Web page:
The recent Ticketmaster, PageUp and PEXA data breaches have taught us one important lesson. Cyber criminals aren’t just petty thieves chasing the cash in the till; their targets are being carefully chosen for maximum impact and maximum return.
Only just a few years ago, hackers were targeting the Points of Sale of businesses with a high transaction volume. It was a simple and successful approach. However, as these criminals become increasingly sophisticated they are moving to more lucrative prey in the form of third-party technology solutions.
You might not have heard of a company called Inbenta Technologies before. It is a third-party supplier to Ticketmaster, responsible for hosting the live-chat window on the Ticketmaster website. Inbenta hit the headlines this week when Ticketmaster discovered malware had infected the software hosted by Inbenta, causing a potential customer data breach.
The breach serves as a cautionary tale to businesses when it comes to managing third-party cyber risk. It is not enough to simply trust that a well-known or credentialed technology supplier has the appropriate systems and processes in place to protect its customers’ data (not that I am suggesting Ticketmaster did).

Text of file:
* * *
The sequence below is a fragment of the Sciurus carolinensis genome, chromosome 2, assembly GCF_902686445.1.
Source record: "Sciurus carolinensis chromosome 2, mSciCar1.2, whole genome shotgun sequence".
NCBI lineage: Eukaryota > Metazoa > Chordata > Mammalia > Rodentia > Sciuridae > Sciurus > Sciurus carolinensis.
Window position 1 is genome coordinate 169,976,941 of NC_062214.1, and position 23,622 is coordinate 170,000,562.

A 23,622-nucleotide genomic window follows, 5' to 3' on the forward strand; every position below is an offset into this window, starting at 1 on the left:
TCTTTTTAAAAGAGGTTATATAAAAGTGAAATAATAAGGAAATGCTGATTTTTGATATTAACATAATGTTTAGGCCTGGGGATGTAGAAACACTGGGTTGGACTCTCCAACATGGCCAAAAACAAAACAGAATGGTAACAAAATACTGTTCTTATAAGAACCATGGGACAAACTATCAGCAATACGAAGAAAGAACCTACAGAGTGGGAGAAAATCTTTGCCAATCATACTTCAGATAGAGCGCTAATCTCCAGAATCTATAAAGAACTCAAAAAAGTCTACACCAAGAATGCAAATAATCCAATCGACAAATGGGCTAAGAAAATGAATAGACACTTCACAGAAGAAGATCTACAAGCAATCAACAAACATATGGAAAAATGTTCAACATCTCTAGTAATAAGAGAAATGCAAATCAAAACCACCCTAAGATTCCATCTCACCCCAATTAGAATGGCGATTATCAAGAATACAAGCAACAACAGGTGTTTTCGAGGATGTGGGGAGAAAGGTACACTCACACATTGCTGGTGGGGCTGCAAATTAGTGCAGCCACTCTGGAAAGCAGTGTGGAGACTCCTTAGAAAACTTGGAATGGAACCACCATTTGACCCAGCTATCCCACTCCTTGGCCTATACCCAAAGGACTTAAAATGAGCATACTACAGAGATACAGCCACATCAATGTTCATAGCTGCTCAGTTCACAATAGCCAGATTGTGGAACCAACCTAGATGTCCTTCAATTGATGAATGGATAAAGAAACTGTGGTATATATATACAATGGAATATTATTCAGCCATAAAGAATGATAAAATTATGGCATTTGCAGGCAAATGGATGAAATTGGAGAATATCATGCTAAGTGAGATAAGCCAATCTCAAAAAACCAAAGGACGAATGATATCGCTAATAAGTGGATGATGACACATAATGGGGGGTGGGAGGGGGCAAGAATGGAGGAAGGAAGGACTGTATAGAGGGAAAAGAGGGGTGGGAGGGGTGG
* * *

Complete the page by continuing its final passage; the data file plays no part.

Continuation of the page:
Companies have a responsibility to vet suppliers and request assurance that they have the necessary frameworks and policies in place, not just to pray and hope that they do. It is something the banks have been doing for years, however other businesses across a range of sectors are only just starting to realise the need.
Media reports suggest ties have been severed between the two businesses as Ticketmaster begins the all too familiar process of communicating to customers that their data may have been compromised.
While the usual debate will ensue about where the blame ought to lie, the customer-facing business will still shoulder some responsibility in this scenario at least in the public eye. They also face the very real risk to brand reputation and trust; the cost of which can be even more significant than the dollar value of any theft, if not managed appropriately. All the more reason for businesses to take proactive action to obtain adequate visibility of cyber risk in their own supply chain.